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Editor's note: The guest in this segment misstated that an enslaved person in the U.S. was counted as three-fourths of a person under the Constitution. Enslaved Black Americans were counted as three-fifths of a person.
On Tuesday, President Trump signed a memo aiming to bar undocumented immigrants from being included in the census count that determines how many members of Congress are allocated to each state. The census is conducted once in a decade, but it shapes funding, policy and power for years. Lisa Desjardins reports and talks to Hansi Lo Wang of NPR about what this and the pandemic mean for the census.
On Tuesday, President Trump signed a memo that aims to bar undocumented immigrants from being included in the census count that determines how many members of Congress are allocated for each state.
Lisa Desjardins explores what it means.
The 2020 census is a once-in-a-decade feat, a count of the U.S. population that will affect policy and power for years.
But it faces unprecedented issues, from the pandemic itself, to political debate over how it should be run, including the president's latest memo.
Joining me to help understand all of this is NPR's Hansi Lo Wang.
Hansi, thank you so much.
And let me start right off with the president's move. Help us understand it. Can the president, in fact, block the census from counting undocumented immigrants?
Hansi Lo Wang:
Well, I think the thing to take a look at is the Constitution. Let's take a look at the actual text of the Constitution.
The 14th Amendment of the Constitution, the actual text says, "Representatives shall be apportioned among the several states according to their respective numbers, counting the whole number of persons in each state."
And it's the whole number of persons because the 14th Amendment was enacted after the Civil War, after the ending of the counting an enslaved person — an enslaved person as three-fourths of a person.
And more than 200 years, the country has included both citizens and non-citizens, regardless of immigration status, in the population counts that determine how seats are divided up in Congress.
So, President Trump would be going up against more than two centuries of precedent, and also another part of the Constitution that says it is Congress, not the president, who has the final authority about the count.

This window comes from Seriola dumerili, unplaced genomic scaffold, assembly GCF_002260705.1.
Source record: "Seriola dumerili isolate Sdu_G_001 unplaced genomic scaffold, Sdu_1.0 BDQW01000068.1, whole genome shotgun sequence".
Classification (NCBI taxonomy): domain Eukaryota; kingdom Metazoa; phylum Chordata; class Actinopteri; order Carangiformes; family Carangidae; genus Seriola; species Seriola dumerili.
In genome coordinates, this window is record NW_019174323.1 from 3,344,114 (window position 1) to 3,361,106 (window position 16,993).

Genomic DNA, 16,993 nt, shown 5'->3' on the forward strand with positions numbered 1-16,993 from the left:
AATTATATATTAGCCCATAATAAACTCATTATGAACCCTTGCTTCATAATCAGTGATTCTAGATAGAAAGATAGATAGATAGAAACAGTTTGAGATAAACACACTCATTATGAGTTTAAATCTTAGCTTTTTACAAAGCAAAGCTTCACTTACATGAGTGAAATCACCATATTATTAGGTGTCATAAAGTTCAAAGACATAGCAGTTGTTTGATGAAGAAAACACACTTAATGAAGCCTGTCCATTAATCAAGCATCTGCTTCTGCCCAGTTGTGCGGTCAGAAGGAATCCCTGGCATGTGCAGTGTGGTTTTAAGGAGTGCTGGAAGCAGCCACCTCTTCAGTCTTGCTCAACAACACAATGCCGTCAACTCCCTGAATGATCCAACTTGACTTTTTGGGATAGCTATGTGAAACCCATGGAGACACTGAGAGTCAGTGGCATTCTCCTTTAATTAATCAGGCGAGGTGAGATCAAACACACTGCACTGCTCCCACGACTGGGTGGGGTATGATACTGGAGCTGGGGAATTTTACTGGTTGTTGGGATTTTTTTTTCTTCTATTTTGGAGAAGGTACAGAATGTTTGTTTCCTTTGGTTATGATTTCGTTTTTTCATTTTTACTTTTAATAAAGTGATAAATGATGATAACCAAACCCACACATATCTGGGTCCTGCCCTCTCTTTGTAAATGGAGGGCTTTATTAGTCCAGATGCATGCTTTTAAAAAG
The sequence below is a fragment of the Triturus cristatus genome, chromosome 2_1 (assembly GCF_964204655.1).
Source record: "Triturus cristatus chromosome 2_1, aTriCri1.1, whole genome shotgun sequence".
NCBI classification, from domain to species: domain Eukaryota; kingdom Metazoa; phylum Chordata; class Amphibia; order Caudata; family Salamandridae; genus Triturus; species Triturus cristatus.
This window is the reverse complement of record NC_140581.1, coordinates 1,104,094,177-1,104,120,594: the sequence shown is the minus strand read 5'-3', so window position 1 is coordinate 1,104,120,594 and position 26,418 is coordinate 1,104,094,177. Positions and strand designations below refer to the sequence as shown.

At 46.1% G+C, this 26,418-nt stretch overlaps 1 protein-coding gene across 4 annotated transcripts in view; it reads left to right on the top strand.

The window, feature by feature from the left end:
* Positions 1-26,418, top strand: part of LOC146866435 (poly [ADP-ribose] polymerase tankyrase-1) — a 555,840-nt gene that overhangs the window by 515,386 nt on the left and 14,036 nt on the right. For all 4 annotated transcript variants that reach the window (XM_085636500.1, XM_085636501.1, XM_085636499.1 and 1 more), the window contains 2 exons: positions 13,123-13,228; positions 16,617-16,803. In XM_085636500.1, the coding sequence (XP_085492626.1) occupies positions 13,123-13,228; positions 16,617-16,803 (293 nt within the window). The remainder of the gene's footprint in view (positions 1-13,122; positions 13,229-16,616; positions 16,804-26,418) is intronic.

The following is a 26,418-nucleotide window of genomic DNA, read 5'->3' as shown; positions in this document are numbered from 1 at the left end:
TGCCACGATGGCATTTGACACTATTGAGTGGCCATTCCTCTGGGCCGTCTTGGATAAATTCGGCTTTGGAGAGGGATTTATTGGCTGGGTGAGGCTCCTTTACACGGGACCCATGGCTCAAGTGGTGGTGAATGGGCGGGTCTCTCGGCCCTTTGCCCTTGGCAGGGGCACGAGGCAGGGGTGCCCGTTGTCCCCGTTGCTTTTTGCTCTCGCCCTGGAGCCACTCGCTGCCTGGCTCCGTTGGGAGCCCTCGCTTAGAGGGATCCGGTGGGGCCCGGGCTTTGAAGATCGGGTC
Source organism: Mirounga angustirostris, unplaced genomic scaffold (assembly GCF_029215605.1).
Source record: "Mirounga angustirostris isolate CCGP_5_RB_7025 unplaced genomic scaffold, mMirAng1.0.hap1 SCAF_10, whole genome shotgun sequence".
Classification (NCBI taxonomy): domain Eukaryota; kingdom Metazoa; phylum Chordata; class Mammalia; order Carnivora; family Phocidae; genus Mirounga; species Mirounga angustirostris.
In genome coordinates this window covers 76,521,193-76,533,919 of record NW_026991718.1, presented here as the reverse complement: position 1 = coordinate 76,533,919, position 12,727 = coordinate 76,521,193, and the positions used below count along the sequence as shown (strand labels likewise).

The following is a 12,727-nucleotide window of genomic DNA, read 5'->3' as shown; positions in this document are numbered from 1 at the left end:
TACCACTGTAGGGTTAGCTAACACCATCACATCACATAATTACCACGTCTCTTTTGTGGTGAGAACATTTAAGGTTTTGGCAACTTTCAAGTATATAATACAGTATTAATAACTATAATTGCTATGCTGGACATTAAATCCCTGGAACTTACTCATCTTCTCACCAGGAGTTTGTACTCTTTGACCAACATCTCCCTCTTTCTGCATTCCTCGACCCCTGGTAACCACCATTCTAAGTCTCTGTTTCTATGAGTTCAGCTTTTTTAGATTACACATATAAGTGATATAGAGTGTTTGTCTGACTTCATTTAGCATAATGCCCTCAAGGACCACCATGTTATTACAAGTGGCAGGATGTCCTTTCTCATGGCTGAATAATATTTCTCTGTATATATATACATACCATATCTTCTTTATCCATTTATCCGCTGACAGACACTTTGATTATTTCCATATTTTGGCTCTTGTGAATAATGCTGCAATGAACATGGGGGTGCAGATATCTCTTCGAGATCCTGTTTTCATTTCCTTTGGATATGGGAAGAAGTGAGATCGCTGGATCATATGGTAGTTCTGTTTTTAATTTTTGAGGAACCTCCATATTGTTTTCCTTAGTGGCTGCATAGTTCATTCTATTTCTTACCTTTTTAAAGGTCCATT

You know, we at "NewsHour," myself, and a lot of our politics team love talking about the census, and it's because it's so important.
Can you just remind folks what's at stake here? Why does the census matters so much?
It matters because, when you're talking about the census, you are really talking about power, and you're talking about money.
And this is the power and money of the people living in the United States. This is how the country determines how it distributes an estimated $1.5 trillion — with a T. — a year in federal tax dollars for Medicare, for Medicaid, other public services, how that gets divvied up to local communities.
This also determines how many congressional seats, Electoral College votes each state gets. And this is data that informs how voting districts are redrawn once every 10 years after the census is — after the census is counted.
So this has impacts on the balance of power from local government all the way up to federal government.
You know, there's another political storm around the census as well.
The president has appointed a new deputy director for policy and an assistant to that person. Some in the statistics community say they're not qualified. Can you talk about that appointment and why it is controversial?
The Trump administration, they think, these two brand-new appointments, two new top-level positions that never existed before at the Census Bureau, a deputy director of policy, Nathaniel Cogley, a political science professor, he's being appointed at a time where there already is a deputy director at the Census Bureau.
And it's still unclear to me and to the public exactly what does Nathaniel Cogley, this deputy director of policy, what he does at the Census Bureau, and also what his senior adviser, Adam Korzeniewski, what he does.
Both of them have qualifications that don't seem to quite match with what the Census Bureau does. It's a federal statistical agency focused on survey methodology, statistics, economics.
Both of these appointees don't seem to have much of that background, based on their resumes.
And then we come to the public health crisis itself.
Let's look at a map quickly. This is a map of the Americans who have responded themselves to the census. The darker states have the higher response rate. On average, just over 60 percent of Americans have responded.
But, Hansi, by my account, that leaves over 100 million people at least that the census still has to contact. Where is the agency right now on completing the census on time?
The Census Bureau has a big job to do.
About four out of 10 homes have not been counted yet. And it has given itself until October 31 to try to complete this count. It's trying to send out door-knockers to do in-person interviews with households, because, at this point of the census that, historically, these are households that are less likely to fill out a form on their own, and they will require convincing and person-to-person interaction.
And that is a big challenge, at a time where we're all trying to keep social distance. There are a lot of public health concerns. And there's some parts of the country that are under lockdown, and may be under lockdown when door-knocking is supposed to roll out nationwide on August 11.
Hansi Lo Wang, our eye on the census, thank you for all of your work on this.
You're very welcome.
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